Julie Heath knew from an early age that she wanted to become a biologist. Growing up in San Diego, she spent much of her time at the ocean, in the mountains, and in the desert where she was exposed to nature in diverse environments. Today, Professor Heath's research focuses on preserving the earth's precious ecosystems on which wildlife (and humans) depend for survival.
Professor Heath earned a B.S. in zoology at the University of California at Davis, an M.S. in raptor biology at the Boise State University in Idaho, and a Ph.D. in wildlife ecology and conservation at the University of Florida. During a brief hiatus prior to attending the University of Florida, Professor Heath immersed herself in more nature by working at the Oregon Institute of Marine Biology, and participating in a hawk watch in Utah. For those unfamiliar with hawk watches, this activity required her to camp on a mountaintop for three consecutive months to track the number and types of hawk species that flew by.
Dr. Heath, an assistant professor of biology at Hofstra, joined the faculty in fall 2003. Academia, Professor Heath says, allows her the freedom to continue her field work while teaching students in the process. Her current interests focus not only on birds, but on the mechanisms that drive their parental care. "Let's talk about hormones," Professor Heath says. As evidenced in her article, she is fascinated by the way changes in our environment effect physiological changes, which in turn affect behavior. And what's even more fascinating, Professor Heath explains, is that the effects of hormones are universal. The same hormones that drive humans to compete for attention also make birds flashy.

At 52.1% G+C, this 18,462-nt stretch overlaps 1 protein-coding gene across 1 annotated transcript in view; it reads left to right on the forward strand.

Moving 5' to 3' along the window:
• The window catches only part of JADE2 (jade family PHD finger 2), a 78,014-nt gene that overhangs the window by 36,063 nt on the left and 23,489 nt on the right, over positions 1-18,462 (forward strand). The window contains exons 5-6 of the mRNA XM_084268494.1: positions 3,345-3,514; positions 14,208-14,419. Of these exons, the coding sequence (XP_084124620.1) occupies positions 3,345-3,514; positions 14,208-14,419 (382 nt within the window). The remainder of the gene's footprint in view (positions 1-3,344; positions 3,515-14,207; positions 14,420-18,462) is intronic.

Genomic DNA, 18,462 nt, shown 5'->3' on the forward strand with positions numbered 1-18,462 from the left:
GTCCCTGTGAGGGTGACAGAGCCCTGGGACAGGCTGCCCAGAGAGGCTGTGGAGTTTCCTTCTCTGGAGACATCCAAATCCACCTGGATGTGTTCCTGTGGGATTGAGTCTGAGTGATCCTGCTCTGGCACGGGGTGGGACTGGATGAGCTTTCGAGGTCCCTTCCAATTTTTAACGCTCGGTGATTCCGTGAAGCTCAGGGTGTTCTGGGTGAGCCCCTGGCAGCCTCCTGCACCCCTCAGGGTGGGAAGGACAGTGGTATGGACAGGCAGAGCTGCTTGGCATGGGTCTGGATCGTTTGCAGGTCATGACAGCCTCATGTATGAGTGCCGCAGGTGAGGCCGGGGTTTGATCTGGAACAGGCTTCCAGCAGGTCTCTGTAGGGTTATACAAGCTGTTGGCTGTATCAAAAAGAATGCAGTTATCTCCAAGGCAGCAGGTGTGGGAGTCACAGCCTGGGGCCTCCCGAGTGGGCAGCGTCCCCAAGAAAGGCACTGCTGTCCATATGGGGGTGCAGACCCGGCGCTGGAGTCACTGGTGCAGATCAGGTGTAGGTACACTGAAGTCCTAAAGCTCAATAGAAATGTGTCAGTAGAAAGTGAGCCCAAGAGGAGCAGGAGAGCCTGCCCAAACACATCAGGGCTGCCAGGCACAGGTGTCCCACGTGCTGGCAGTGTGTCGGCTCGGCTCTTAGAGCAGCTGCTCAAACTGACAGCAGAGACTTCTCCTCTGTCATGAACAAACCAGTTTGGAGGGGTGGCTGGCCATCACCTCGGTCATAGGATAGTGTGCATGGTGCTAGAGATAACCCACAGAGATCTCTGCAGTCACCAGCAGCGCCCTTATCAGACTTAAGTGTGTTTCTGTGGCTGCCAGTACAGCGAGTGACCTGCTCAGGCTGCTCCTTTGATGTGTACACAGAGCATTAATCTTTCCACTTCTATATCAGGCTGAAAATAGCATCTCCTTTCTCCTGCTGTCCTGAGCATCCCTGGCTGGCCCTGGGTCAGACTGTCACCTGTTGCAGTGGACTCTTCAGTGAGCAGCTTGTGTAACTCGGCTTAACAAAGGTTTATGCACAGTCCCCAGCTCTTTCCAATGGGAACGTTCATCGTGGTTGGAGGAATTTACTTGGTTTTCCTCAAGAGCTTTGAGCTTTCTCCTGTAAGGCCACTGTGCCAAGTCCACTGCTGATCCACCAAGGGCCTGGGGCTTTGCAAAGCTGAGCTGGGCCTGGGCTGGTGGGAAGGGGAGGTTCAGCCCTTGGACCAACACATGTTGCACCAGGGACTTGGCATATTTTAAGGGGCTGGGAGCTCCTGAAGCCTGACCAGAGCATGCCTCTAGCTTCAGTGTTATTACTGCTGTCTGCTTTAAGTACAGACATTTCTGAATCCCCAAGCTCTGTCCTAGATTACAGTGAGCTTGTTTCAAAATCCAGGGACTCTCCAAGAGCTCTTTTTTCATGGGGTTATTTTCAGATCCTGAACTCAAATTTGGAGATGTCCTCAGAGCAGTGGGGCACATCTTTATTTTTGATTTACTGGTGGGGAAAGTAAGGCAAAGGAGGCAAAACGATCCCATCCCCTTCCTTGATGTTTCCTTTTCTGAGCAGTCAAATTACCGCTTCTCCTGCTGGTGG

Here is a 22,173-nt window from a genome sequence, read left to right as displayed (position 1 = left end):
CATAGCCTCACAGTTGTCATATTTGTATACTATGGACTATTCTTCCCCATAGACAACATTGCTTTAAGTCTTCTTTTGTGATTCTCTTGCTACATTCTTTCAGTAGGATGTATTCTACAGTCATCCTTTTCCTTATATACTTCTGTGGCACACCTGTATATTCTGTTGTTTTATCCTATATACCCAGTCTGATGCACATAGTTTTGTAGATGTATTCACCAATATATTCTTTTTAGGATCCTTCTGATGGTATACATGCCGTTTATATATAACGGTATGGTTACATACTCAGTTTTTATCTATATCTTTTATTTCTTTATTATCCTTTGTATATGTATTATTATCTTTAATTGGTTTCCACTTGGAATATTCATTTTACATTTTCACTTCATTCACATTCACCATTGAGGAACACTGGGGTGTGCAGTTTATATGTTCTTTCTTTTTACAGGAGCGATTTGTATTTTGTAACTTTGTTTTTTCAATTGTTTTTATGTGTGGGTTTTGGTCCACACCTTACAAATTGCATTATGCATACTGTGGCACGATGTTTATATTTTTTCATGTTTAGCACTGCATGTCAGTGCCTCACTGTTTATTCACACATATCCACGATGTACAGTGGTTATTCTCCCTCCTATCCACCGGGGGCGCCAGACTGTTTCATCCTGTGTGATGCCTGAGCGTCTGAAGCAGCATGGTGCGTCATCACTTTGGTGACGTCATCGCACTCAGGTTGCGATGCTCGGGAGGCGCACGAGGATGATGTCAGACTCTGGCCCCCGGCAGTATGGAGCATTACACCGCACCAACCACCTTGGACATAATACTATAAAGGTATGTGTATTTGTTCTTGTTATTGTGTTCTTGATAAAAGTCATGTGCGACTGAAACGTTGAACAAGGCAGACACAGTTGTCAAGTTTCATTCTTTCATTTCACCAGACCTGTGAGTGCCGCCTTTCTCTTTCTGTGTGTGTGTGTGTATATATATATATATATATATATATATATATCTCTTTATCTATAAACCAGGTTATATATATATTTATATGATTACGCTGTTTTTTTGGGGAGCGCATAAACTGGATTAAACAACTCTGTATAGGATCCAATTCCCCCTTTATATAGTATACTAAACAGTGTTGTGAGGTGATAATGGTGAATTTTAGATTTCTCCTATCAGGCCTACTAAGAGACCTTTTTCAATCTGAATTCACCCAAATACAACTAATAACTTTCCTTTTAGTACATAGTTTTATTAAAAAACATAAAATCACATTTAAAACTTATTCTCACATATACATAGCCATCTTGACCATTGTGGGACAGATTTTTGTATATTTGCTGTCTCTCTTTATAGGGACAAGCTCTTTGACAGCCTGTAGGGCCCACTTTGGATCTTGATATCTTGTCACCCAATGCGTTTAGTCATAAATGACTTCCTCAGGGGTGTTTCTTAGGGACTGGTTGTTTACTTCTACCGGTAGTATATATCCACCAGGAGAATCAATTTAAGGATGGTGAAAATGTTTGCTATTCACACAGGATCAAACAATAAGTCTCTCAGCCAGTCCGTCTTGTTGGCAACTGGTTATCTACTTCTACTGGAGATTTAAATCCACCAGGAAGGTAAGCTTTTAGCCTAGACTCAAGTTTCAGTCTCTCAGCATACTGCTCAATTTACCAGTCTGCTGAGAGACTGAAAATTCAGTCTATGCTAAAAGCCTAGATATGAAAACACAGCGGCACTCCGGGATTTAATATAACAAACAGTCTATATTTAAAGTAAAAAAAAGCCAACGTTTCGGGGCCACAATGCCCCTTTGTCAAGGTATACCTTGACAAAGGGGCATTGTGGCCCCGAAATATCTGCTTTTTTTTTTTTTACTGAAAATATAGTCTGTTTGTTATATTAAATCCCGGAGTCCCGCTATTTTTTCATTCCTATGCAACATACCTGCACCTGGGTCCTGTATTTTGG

Dr. Heath spends much of her free time traveling, and during one of her research expeditions, she learned to drive an airboat, which she claims is one of her major accomplishments. She likes to watch Sixers basketball, and of course, she enjoys what the uninitiated might refer to as bird watching, but for the experienced, is known as birding. -WB
Hofstra Horizons Articles
- Spring 2006: Birds Are Parents Too